We buy canned heat in bulk from Amazon or from warehouse shops’ catering area. They come in 12-piece flats that stack neatly for storage. The shelf life varies by manufacturer and can last anywhere from a few years to indefinitely. Cans should be stored between 40 and 120 degrees Fahrenheit, upright, away from heat sources, and damaged or dented cans should be discarded.
In our piece Canned HeatSafe Fuel for Indoor Emergency Cooking, we go over more about cooking with canned heat.
Butane is extremely flammable, colorless, and liquefies rapidly. It creates both carbon dioxide and carbon monoxide when burned. It is necessary to ensure adequate ventilation. Butane does not operate well at temperatures below freezing.
Butane cylinders must be kept away from open flames and heat sources at temperatures exceeding 32 degrees Fahrenheit and below 120 degrees Fahrenheit. They pose a significant threat. Because butane is heavier than air, it can pool and cause an explosion if it leaks.
Butane is a practical fuel. It’s a little pricey, but it works well in a variety of situations. At near-freezing conditions, butane does not evaporate effectively and may splutter or misfire. A butane canister has an eight-year suggested shelf life.
Butane burners are popular among caterers because they are light, convenient, and safe to use indoors with proper ventilation. The majority of stoves have excellent flame control, and many include an automatic piezo-electric igniting system. At maximum output, one eight-ounce butane canister can last up to 2 hours, and on low, it can last up to 4 hours.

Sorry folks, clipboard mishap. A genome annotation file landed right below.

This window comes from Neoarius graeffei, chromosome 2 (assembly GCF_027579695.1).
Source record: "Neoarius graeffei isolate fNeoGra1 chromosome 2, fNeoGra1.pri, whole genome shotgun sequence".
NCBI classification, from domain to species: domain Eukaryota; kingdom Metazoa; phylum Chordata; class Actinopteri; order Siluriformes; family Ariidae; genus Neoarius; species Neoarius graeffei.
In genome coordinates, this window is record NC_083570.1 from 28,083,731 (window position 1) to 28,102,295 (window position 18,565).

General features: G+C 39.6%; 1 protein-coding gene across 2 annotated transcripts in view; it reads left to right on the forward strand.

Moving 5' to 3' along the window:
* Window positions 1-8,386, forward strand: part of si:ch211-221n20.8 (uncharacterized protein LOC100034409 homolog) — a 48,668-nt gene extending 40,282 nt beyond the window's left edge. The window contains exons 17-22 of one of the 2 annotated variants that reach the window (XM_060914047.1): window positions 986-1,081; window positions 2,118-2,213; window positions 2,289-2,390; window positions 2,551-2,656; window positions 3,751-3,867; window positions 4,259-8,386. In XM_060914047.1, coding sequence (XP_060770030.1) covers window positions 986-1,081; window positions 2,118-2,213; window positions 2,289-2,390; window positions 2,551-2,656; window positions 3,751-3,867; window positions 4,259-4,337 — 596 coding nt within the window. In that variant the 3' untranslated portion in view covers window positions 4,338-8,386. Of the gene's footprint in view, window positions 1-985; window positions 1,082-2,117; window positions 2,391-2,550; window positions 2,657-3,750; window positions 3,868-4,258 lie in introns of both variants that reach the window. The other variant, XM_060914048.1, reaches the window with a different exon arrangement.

For more information on utilizing butane stoves indoors, see our post Butane Stove: Portable and Convenient Power Outage Cooking. Many butane burners are only meant to be used indoors in a well-ventilated location. If you’re going to buy one, be sure it’s rated for indoor use. Additional information can be found in the previous post.
Propane produces a good, clean, hot fire. The fuel will last an endless amount of time. Because propane is heavier than air, any leakage could gather in low-lying locations, posing an explosive threat.
When propane is burned, carbon dioxide, nitrogen, and water vapor are produced. However, if there is insufficient oxygen, incomplete combustion can occur, resulting in the generation of carbon monoxide.
Propane is a terrific fuel, but it can only be used inside in an indoor appliance. It is not advisable to use a propane Coleman stove indoors. Coleman issued the following statement regarding the use of their goods indoors:
Your Coleman liquid-fuel or propane-fueled stove and lamp are only intended for use outside. Due to the risk of fire, the production of carbon monoxide (CO) from burning fuel, and the effects of carbon monoxide exposure, all fuel appliances (Stoves and Lanterns) should be used outdoors in well-ventilated areas free of combustible items.
Finding a propane appliance that is not built-in and is rated for indoor usage can be difficult. Tar Hong produces a single or double propane gas stove that may be used indoors. I have no knowledge of the product’s quality. Indoors, I’d use alcohol and outside, I’d use propane.
Wax candles are a tried-and-true way to bring light and warmth. When paraffin and beeswax are burned, they release minor amounts of carbon monoxide, carbon dioxide, sulfur, and nitrogen. When it comes to cooking, I prefer not to use scented tea lights.
Did you know that you can use candles as a fuel source to heat up a can of soup or bake bread? That is correct. For some inspiration, see our post Candles as an Emergency Fuel Source for Warmth, Light, and Cooking.
A few of bricks, a cooling rack, and some tea lights were used to form a makeshift stove. This approach will never get a can of soup to a raging boil, but it will warm it up in 20 or 30 minutes.
Tea light candles are used to power a HercOven. This masterpiece was created by Kristofer Johnson to use thermal energy, convection, and radiation energy to bake 20 tea lights for 4-5 hours.
Before putting the candles in the HercOven, make sure to cut the wicks and set them up straight as directed in the guidelines. I neglected that step and ended up with a small fire in my oven. It’s entirely my fault. It’s not uncommon for me to have to learn the hard way.